UNESCO-IHE International Graduate School for Water and Development
Sustainable water use is characterised by complex, so-called wicked, problems where traditional assumptions of causality and predictability may not apply. The fundamental importance of better connections between science, policy and society provides new demands on PhD graduates, who are increasingly expected to possess not only a deep knowledge of their own discipline, but are additionally capable of placing that knowledge in a wider understanding of societal needs.
To help meet these challenges, the UNESCO-IHE International Graduate School for Water and Development has been established. The aim of the Graduate School is to create a vibrant and intellectually exciting research and development environment at the heart of the institute. The Graduate School supports the PhD fellows and the institute to contribute to the global challenges for sustainable water use.
The Graduate School is chaired by Professor Ken Irvine and informed by a PhD programme committee that includes academic staff from all departments and the Education Bureau, along with the PhD Fellows themselves represented by a PhD Association Board Member.
At UNESCO-IHE, more than 135 PhD researchers from around the world are brought together to participate in problem-focused and solution oriented research on water and development issues.
Conducting research at UNESCO-IHE is a unique experience. Fellows work together with other researchers – including around 20 post-docs, 135 PhD fellows, and over 200 MSc students from different countries – all dealing with topics related to water and the environment. PhD fellows participate in problem-oriented research with relevance for development, by joining an existing research programme or by defining their own research topic within UNESCO-IHE’s research themes.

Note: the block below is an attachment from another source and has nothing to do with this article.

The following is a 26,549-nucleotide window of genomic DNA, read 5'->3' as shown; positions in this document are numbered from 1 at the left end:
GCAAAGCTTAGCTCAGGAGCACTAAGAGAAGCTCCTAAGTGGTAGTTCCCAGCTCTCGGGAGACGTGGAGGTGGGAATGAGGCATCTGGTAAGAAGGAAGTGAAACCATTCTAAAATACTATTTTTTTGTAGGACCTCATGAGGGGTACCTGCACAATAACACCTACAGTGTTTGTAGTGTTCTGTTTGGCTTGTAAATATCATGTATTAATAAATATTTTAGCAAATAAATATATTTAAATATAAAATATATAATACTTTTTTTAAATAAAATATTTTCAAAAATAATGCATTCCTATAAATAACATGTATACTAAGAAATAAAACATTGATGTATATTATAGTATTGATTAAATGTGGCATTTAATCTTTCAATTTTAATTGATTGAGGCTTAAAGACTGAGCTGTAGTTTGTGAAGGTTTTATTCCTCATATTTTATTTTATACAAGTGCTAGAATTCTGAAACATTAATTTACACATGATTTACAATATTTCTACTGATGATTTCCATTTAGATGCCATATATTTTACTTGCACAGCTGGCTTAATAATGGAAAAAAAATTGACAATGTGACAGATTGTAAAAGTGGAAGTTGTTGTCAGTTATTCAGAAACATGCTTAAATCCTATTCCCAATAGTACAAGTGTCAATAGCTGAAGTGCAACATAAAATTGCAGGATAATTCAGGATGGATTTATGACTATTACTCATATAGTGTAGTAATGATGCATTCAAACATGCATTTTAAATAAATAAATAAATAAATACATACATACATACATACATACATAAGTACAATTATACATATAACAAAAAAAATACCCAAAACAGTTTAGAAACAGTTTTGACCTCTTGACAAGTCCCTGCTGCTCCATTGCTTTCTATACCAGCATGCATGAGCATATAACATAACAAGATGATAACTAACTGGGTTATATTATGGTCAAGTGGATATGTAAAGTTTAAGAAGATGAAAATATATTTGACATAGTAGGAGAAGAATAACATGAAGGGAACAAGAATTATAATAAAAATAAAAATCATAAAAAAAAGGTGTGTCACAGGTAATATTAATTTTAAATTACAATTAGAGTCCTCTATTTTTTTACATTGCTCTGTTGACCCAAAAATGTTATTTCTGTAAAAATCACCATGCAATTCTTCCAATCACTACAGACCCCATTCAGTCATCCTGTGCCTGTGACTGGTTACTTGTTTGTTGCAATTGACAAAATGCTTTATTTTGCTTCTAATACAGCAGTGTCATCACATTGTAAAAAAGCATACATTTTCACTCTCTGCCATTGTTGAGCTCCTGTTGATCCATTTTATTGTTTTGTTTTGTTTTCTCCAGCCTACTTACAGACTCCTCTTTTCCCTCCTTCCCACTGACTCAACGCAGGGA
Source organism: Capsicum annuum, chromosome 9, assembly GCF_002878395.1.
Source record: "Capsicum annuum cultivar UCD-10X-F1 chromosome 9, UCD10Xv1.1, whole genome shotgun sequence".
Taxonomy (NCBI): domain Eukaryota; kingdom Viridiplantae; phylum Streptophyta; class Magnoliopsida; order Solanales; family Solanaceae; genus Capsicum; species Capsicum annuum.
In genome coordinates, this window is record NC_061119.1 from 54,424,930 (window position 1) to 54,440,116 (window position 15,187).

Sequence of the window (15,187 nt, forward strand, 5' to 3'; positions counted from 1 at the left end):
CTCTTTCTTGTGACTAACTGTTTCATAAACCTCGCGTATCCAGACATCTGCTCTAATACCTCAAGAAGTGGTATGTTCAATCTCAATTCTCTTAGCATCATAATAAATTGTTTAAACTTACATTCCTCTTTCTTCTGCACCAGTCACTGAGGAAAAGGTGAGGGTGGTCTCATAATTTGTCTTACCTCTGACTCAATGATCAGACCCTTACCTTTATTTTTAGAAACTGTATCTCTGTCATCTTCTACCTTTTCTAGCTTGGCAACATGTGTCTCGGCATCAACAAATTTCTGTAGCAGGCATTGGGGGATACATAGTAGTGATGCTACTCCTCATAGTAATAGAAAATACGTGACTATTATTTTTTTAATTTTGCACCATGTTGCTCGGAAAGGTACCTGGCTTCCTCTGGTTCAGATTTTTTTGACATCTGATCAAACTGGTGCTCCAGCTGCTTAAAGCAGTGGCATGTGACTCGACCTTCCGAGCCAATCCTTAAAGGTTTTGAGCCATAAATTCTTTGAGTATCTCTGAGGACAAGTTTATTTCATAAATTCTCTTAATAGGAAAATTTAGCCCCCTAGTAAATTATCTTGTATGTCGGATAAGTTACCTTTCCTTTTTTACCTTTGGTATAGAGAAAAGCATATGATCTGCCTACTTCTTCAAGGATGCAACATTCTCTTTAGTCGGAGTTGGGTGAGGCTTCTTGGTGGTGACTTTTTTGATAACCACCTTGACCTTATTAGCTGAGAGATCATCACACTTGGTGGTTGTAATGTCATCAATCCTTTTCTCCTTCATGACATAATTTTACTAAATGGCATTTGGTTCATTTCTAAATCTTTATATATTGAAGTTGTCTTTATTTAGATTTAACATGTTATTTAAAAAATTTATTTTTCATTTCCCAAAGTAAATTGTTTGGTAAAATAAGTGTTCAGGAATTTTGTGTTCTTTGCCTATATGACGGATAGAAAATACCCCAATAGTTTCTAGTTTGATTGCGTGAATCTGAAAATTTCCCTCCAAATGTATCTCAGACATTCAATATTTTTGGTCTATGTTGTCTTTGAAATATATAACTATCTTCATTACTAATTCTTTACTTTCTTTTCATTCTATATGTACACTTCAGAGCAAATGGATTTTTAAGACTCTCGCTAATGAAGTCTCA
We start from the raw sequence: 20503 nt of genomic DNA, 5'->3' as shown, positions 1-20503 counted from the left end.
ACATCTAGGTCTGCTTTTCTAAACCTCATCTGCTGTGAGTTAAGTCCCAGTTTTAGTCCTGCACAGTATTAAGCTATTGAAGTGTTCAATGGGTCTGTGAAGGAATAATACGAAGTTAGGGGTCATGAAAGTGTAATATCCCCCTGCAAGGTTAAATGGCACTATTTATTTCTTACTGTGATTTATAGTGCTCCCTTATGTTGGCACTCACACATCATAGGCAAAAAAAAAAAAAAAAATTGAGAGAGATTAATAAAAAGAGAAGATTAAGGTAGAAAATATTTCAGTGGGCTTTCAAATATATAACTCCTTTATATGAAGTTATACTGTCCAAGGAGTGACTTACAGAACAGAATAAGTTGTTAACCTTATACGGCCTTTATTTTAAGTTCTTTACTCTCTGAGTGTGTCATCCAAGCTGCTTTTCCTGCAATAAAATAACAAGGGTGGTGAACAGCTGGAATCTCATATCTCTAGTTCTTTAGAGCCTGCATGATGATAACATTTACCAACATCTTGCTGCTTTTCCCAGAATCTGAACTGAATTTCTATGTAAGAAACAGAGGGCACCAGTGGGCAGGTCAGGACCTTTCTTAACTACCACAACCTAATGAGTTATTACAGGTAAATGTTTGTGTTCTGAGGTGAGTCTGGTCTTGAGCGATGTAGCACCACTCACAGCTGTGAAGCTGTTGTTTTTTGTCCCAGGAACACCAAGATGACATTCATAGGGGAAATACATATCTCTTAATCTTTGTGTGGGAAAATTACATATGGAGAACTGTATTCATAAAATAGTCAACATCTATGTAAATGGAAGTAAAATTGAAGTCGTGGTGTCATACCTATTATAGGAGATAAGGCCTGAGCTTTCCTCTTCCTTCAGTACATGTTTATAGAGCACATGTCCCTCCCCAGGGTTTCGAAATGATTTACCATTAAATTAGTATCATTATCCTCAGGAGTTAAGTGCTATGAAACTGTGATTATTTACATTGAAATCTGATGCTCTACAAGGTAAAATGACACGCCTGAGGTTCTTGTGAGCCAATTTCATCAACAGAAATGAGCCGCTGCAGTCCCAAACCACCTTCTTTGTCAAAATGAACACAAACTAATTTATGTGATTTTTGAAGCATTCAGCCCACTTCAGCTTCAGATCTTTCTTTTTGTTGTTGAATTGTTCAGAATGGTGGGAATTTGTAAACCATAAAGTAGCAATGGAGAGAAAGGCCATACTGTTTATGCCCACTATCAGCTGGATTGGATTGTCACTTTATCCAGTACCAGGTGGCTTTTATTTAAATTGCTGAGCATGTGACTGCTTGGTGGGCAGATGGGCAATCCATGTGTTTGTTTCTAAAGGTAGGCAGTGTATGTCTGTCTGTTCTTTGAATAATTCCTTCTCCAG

Our fellows address the global water agenda, and solve problems relevant to the water and environment sectors world-wide, as a contribution to the Sustainable Development Goals and other mandates from the international community. This is often done in collaboration with the Institute’s vast network of research institutions throughout the world.
UNESCO-IHE’s PhD degrees are awarded jointly with a university. The degrees are highly valued and fully recognised in all parts of the world. The nominal time span of a PhD programme is four years.
UNESCO-IHE is a member of the Research School for Socio-Economic and Natural Sciences of the Environment (SENSE). This Dutch research school focuses on both the natural sciences and socio-economic fields of environmental research. SENSE is accredited by the Royal Netherlands Academy of Sciences (KNAW), and brings together excellent academic research groups from nine universities and research centres.
A UNESCO-IHE PhD fellowship broadens your horizon
One of the richest characteristics of our PhD Fellow community is its diversity. We have Fellows from more than 40 different countries from Asia, Africa, North and South America, and Europe, coming from a wide array of religious, ethical and cultural backgrounds. Additionally, improving the representation of women in the PhD program remains a priority. Our PhD Fellows fall into five major categories: Sandwich PhD Fellow, Resident PhD Fellow, External or visiting PhD Fellow, Research assistant and Staff. While the composition varies from year to year, UNESCO-IHE PhD Fellows generally comprise about 50- 60% sandwich Fellows, 30 – 40% resident Fellows, and the remaining as external or staff.
Find more information on how to apply here